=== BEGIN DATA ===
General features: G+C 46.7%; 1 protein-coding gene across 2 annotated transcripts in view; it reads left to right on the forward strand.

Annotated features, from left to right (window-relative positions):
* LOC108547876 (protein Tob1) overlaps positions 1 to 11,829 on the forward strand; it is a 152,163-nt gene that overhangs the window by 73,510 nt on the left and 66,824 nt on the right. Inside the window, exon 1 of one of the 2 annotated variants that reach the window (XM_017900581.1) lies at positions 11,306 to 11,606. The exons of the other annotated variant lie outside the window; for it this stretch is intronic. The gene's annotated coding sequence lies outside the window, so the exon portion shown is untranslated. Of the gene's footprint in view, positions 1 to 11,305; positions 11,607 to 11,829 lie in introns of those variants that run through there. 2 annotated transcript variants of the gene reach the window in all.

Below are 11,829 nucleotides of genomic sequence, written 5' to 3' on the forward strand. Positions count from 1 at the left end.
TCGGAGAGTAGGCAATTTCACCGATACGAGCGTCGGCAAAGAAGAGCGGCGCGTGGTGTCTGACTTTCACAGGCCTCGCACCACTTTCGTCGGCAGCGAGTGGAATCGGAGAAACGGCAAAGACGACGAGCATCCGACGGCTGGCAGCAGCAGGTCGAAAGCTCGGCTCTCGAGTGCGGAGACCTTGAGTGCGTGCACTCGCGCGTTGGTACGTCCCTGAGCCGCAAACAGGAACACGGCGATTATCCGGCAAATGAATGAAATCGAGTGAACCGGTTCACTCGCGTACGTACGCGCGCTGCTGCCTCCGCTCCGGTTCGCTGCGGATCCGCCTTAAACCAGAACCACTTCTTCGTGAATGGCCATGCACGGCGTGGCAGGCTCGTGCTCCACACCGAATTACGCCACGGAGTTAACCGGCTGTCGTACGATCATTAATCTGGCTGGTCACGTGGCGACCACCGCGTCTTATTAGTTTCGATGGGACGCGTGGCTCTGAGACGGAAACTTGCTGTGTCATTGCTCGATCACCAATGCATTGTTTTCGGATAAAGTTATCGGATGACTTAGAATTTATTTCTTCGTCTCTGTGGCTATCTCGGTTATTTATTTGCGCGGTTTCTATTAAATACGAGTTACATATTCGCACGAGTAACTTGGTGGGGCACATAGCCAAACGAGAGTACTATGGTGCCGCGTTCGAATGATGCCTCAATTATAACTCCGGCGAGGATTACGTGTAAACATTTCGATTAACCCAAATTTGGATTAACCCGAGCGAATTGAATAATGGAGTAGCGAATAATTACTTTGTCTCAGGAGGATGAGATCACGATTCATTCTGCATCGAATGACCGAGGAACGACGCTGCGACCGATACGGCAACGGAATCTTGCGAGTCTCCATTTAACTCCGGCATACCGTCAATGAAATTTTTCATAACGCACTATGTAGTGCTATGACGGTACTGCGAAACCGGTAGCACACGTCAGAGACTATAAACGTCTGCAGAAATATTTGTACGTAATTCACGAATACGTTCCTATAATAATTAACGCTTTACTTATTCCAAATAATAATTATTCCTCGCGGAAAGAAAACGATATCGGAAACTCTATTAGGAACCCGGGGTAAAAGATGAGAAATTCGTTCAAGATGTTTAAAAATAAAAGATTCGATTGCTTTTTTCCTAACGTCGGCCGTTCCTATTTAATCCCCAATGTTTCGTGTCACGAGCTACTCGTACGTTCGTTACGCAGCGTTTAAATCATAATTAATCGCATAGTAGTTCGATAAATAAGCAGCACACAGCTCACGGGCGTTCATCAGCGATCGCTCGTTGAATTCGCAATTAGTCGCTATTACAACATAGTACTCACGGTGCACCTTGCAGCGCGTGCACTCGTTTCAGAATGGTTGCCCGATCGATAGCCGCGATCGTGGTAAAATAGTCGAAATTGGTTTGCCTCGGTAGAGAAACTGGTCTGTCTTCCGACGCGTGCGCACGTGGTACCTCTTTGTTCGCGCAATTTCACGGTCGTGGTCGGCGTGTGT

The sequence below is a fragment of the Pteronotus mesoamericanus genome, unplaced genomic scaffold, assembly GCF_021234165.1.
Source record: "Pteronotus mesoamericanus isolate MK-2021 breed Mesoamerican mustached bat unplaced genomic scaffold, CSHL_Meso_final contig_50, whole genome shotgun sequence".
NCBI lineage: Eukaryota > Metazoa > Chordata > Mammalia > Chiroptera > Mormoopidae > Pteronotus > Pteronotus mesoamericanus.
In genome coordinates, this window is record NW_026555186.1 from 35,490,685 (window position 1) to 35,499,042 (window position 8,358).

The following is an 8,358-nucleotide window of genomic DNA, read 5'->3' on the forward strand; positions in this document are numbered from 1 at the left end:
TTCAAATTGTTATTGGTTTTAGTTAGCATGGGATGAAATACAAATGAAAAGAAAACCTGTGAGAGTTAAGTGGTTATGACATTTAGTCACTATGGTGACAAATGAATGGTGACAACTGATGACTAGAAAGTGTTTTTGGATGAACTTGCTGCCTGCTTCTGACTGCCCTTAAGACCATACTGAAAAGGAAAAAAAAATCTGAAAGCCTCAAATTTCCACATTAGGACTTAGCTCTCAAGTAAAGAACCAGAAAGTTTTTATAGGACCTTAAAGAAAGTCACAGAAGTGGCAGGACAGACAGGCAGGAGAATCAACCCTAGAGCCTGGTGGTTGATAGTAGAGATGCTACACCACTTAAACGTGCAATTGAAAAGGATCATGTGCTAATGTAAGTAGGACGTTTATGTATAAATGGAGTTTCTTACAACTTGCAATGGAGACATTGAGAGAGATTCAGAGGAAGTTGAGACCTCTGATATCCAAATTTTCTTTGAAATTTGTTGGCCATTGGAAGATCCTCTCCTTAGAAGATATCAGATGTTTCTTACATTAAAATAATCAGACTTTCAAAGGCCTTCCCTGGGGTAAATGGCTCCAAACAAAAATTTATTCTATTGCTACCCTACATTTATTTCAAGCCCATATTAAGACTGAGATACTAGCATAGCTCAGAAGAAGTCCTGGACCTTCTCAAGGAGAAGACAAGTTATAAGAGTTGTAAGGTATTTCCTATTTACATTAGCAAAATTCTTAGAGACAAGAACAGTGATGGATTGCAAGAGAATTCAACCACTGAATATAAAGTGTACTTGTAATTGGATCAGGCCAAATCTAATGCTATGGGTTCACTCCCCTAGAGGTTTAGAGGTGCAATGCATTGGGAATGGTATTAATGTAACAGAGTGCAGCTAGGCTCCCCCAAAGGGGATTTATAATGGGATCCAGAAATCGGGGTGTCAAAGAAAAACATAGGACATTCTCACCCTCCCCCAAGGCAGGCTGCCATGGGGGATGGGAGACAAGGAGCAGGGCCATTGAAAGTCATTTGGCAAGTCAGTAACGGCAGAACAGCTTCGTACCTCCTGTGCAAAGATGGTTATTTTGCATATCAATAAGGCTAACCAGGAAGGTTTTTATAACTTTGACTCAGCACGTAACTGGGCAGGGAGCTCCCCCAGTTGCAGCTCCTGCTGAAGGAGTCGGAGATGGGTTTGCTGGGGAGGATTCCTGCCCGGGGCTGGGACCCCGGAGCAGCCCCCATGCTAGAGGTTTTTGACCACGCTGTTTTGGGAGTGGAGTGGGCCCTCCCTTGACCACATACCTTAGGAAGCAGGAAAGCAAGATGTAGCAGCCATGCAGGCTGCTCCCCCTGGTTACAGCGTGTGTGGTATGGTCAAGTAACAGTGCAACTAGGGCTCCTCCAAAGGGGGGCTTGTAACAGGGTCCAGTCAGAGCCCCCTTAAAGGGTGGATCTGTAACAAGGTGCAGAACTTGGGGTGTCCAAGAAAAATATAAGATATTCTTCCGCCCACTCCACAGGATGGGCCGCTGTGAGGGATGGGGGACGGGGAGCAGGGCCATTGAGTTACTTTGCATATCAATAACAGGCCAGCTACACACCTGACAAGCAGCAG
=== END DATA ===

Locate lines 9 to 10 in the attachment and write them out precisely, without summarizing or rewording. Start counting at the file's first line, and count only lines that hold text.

In genome coordinates, this window is record NW_026555186.1 from 35,490,685 (window position 1) to 35,499,042 (window position 8,358).

The following is an 8,358-nucleotide window of genomic DNA, read 5'->3' on the forward strand; positions in this document are numbered from 1 at the left end: